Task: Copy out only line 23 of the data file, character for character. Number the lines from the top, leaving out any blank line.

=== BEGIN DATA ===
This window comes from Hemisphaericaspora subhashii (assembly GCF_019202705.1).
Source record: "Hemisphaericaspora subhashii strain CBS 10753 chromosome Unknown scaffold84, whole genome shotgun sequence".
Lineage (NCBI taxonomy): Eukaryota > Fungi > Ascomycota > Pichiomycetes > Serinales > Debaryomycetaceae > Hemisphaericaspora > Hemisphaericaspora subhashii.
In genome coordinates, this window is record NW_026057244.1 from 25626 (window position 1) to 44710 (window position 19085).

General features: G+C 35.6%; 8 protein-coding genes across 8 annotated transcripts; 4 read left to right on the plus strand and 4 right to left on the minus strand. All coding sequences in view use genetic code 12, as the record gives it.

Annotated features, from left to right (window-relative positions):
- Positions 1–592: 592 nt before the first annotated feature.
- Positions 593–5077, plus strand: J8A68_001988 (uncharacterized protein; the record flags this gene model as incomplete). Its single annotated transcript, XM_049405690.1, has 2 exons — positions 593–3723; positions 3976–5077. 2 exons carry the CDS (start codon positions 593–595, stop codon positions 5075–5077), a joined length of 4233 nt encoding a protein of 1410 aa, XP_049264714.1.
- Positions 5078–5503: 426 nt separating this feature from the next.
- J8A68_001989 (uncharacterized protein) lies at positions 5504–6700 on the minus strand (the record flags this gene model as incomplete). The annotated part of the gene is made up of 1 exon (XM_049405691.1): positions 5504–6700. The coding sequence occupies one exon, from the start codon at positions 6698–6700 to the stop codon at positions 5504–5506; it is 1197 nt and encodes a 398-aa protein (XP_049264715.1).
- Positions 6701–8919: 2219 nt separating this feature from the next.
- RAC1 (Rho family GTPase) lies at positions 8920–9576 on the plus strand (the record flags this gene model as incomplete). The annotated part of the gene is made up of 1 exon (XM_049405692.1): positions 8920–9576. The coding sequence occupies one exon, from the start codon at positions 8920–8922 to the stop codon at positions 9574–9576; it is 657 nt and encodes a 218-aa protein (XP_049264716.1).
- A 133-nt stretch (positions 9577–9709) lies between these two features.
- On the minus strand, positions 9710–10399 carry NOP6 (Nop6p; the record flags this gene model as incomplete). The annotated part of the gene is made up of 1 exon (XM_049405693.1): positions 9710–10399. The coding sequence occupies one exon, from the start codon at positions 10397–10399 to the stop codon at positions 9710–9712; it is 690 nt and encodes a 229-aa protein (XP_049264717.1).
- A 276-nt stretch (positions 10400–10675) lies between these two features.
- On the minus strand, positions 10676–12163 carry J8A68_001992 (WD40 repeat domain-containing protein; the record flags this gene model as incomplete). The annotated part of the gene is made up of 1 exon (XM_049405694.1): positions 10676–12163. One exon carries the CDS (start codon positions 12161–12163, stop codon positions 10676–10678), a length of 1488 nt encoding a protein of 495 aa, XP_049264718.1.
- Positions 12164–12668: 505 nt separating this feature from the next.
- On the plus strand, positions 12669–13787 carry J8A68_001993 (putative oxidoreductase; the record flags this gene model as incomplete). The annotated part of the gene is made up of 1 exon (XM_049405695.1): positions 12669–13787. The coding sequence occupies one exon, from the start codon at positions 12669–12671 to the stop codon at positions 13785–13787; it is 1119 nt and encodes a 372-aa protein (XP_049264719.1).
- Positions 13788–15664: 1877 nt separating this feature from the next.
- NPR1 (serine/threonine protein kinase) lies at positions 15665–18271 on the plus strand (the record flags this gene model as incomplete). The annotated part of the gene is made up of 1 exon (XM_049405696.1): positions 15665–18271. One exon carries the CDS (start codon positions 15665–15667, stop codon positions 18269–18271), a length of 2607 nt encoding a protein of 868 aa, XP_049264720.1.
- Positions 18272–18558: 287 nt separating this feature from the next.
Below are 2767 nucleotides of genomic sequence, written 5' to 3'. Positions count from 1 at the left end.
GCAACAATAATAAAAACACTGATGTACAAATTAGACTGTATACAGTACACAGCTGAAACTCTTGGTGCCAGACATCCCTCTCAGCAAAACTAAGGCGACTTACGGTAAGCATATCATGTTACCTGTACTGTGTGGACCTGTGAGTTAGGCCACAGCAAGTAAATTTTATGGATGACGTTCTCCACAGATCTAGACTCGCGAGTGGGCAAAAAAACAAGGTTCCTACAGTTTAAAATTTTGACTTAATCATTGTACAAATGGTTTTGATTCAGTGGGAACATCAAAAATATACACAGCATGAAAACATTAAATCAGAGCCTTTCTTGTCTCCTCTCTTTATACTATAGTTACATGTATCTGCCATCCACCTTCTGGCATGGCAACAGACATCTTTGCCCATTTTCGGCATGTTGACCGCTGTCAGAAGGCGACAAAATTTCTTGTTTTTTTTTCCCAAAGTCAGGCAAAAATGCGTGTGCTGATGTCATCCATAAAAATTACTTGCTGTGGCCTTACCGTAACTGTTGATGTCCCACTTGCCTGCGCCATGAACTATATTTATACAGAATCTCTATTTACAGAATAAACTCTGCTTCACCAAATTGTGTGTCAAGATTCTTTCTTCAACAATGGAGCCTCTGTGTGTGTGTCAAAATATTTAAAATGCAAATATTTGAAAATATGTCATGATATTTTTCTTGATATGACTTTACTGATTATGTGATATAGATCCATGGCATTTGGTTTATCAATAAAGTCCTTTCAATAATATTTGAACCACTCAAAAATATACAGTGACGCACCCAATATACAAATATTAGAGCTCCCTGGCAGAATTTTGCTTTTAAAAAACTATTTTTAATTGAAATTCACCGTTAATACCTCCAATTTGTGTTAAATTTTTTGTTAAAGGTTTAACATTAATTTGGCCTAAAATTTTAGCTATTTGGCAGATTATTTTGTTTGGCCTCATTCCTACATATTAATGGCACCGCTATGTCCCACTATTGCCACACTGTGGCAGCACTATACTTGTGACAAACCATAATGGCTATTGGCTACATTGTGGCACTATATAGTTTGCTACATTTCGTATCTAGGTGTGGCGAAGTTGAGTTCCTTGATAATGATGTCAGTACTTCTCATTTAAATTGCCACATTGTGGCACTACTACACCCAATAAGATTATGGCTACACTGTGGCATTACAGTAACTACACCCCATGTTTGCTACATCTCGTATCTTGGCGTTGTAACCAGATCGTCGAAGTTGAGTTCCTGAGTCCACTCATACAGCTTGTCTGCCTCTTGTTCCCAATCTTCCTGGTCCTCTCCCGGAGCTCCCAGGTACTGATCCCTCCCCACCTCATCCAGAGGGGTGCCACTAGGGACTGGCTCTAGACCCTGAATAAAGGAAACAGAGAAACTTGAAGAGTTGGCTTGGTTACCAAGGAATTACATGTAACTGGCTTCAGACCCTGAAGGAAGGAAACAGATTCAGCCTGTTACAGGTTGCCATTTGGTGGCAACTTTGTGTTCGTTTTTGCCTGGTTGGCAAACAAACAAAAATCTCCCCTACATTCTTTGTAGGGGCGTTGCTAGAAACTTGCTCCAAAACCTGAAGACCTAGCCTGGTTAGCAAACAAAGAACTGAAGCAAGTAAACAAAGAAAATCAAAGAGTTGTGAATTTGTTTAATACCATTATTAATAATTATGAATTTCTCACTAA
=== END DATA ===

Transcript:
GCAACAATAATAAAAACACTGATGTACAAATTAGACTGTATACAGTACACAGCTGAAACTCTTGGTGCCAGACATCCCTCTCAGCAAAACTAAGGCGACTTACGGTAAGCATATCATGTTACCTGTACTGTGTGGACCTGTGAGTTAGGCCACAGCAAGTAAATTTTATGGATGACGTTCTCCACAGATCTAGACTCGCGAGTGGGCAAAAAAACAAGGTTCCTACAGTTTAAAATTTTGACTTAATCATTGTACAAATGGTTTTGATTCAGTGGGAACATCAAAAATATACACAGCATGAAAACATTAAATCAGAGCCTTTCTTGTCTCCTCTCTTTATACTATAGTTACATGTATCTGCCATCCACCTTCTGGCATGGCAACAGACATCTTTGCCCATTTTCGGCATGTTGACCGCTGTCAGAAGGCGACAAAATTTCTTGTTTTTTTTTCCCAAAGTCAGGCAAAAATGCGTGTGCTGATGTCATCCATAAAAATTACTTGCTGTGGCCTTACCGTAACTGTTGATGTCCCACTTGCCTGCGCCATGAACTATATTTATACAGAATCTCTATTTACAGAATAAACTCTGCTTCACCAAATTGTGTGTCAAGATTCTTTCTTCAACAATGGAGCCTCTGTGTGTGTGTCAAAATATTTAAAATGCAAATATTTGAAAATATGTCATGATATTTTTCTTGATATGACTTTACTGATTATGTGATATAGATCCATGGCATTTGGTTTATCAATAAAGTCCTTTCAATAATATTTGAACCACTCAAAAATATACAGTGACGCACCCAATATACAAATATTAGAGCTCCCTGGCAGAATTTTGCTTTTAAAAAACTATTTTTAATTGAAATTCACCGTTAATACCTCCAATTTGTGTTAAATTTTTTGTTAAAGGTTTAACATTAATTTGGCCTAAAATTTTAGCTATTTGGCAGATTATTTTGTTTGGCCTCATTCCTACATATTAATGGCACCGCTATGTCCCACTATTGCCACACTGTGGCAGCACTATACTTGTGACAAACCATAATGGCTATTGGCTACATTGTGGCACTATATAGTTTGCTACATTTCGTATCTAGGTGTGGCGAAGTTGAGTTCCTTGATAATGATGTCAGTACTTCTCATTTAAATTGCCACATTGTGGCACTACTACACCCAATAAGATTATGGCTACACTGTGGCATTACAGTAACTACACCCCATGTTTGCTACATCTCGTATCTTGGCGTTGTAACCAGATCGTCGAAGTTGAGTTCCTGAGTCCACTCATACAGCTTGTCTGCCTCTTGTTCCCAATCTTCCTGGTCCTCTCCCGGAGCTCCCAGGTACTGATCCCTCCCCACCTCATCCAGAGGGGTGCCACTAGGGACTGGCTCTAGACCCTGAATAAAGGAAACAGAGAAACTTGAAGAGTTGGCTTGGTTACCAAGGAATTACATGTAACTGGCTTCAGACCCTGAAGGAAGGAAACAGATTCAGCCTGTTACAGGTTGCCATTTGGTGGCAACTTTGTGTTCGTTTTTGCCTGGTTGGCAAACAAACAAAAATCTCCCCTACATTCTTTGTAGGGGCGTTGCTAGAAACTTGCTCCAAAACCTGAAGACCTAGCCTGGTTAGCAAACAAAGAACTGAAGCAAGTAAACAAAGAAAATCAAAGAGTTGTGAATTTGTTTAATACCATTATTAATAATTATGAATTTCTCACTAA